Condition for exercise of power to increase limit: analysis of use of separate financial centres

Part of Commonwealth Development Corporation Bill – in the House of Commons at 2:29 pm on 10th January 2017.

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Photo of Kate Osamor Kate Osamor Shadow Secretary of State for International Development 2:29 pm, 10th January 2017

The hon. Gentleman makes a valuable point, but the Bill still needs scrutiny. That is what I am laying out.

We all know that transparency is something that DFID does very well indeed. Its performance in the aid transparency index demonstrates an international gold standard in that regard. Historically, however, the same cannot be said for CDC. It is of the utmost importance that the proportion of the ODA budget that is channelled through CDC be subject to the same checks on outcomes and value for money to which DFID holds itself. New clause 4 lays down conditions that would guarantee transparent governance through an agreed framework reached with the Independent Commission for Aid Impact and CDC. Proper annual measurements of outcome would be a welcome addition to the Bill.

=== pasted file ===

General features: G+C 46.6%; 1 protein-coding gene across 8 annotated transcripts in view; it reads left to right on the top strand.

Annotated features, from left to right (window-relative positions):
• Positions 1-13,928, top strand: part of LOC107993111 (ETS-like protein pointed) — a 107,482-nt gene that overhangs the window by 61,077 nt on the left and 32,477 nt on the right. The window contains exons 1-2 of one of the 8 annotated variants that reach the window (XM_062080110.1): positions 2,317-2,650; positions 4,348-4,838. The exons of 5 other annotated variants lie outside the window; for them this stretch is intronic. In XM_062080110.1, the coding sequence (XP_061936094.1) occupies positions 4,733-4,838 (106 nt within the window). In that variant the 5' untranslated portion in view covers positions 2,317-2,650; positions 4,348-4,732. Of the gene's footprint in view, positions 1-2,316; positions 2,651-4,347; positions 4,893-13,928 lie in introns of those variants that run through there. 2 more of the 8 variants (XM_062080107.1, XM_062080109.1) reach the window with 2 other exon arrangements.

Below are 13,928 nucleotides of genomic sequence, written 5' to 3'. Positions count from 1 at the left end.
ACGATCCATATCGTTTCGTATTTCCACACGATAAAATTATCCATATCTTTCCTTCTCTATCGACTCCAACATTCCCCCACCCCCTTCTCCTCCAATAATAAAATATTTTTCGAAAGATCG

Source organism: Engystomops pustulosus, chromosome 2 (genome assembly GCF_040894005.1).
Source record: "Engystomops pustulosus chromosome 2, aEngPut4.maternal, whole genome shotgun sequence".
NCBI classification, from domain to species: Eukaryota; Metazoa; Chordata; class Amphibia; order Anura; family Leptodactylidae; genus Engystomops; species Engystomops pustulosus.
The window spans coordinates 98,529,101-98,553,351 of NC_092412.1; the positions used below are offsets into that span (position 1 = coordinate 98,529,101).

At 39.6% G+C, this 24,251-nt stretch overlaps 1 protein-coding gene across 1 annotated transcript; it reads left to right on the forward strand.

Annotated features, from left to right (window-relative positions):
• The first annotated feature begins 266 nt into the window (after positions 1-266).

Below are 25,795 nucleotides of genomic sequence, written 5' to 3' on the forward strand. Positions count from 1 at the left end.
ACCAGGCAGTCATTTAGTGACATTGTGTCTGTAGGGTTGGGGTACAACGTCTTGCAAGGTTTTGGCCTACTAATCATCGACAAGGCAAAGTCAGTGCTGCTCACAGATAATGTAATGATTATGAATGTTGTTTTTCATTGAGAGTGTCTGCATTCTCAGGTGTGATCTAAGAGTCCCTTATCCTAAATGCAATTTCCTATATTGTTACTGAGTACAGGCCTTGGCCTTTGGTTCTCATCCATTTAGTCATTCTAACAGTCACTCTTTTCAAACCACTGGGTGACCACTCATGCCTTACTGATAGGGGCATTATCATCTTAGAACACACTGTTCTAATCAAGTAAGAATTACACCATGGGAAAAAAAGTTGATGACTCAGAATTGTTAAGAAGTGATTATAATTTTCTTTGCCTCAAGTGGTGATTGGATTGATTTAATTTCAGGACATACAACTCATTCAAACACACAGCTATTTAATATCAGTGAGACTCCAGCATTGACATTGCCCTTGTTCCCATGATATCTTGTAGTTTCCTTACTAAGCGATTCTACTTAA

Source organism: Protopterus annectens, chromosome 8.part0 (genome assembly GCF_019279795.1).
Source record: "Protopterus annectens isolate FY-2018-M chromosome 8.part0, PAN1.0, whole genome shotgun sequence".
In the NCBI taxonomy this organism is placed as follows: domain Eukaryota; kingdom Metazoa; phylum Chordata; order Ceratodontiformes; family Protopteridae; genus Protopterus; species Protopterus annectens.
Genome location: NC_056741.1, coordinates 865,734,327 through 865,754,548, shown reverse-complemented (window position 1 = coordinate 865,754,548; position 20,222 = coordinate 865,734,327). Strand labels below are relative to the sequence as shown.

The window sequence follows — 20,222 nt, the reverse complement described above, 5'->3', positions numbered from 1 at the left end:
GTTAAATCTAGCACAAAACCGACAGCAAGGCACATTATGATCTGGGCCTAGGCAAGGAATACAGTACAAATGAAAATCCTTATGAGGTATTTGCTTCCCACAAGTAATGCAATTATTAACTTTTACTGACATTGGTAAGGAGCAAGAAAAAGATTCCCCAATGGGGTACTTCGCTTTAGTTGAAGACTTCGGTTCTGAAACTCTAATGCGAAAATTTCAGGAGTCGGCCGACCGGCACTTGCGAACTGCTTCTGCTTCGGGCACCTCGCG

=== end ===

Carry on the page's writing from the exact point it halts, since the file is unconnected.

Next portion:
In relation to new clauses 1 and 8 and the issue of CDC use of separate financial centres where countries do not have sufficiently robust regulatory environments, now is the time to put on record the Government’s commitment to strengthening financial service centres in developing countries. The Opposition know that the importance of addressing and tackling CDC’s use of tax havens cannot be overstated. Although we heard assurances in Committee from Diana Noble, the chief executive of CDC, that using offshore financial centres ensures legal certainty and lessens risk for investors, far more than reassurance is needed to ensure transparency on that point. We need clear legislative safeguards, which is why the Front-Bench team will press new clause 1 to a vote. New clause 1 requires any proposal to increase the limit by secondary legislation to be accompanied by a thorough analysis of CDCs use of such centres. Where the countries in question do not have sufficiently robust regulatory environments, it is the UK’s job to ensure that those centres are made more robust.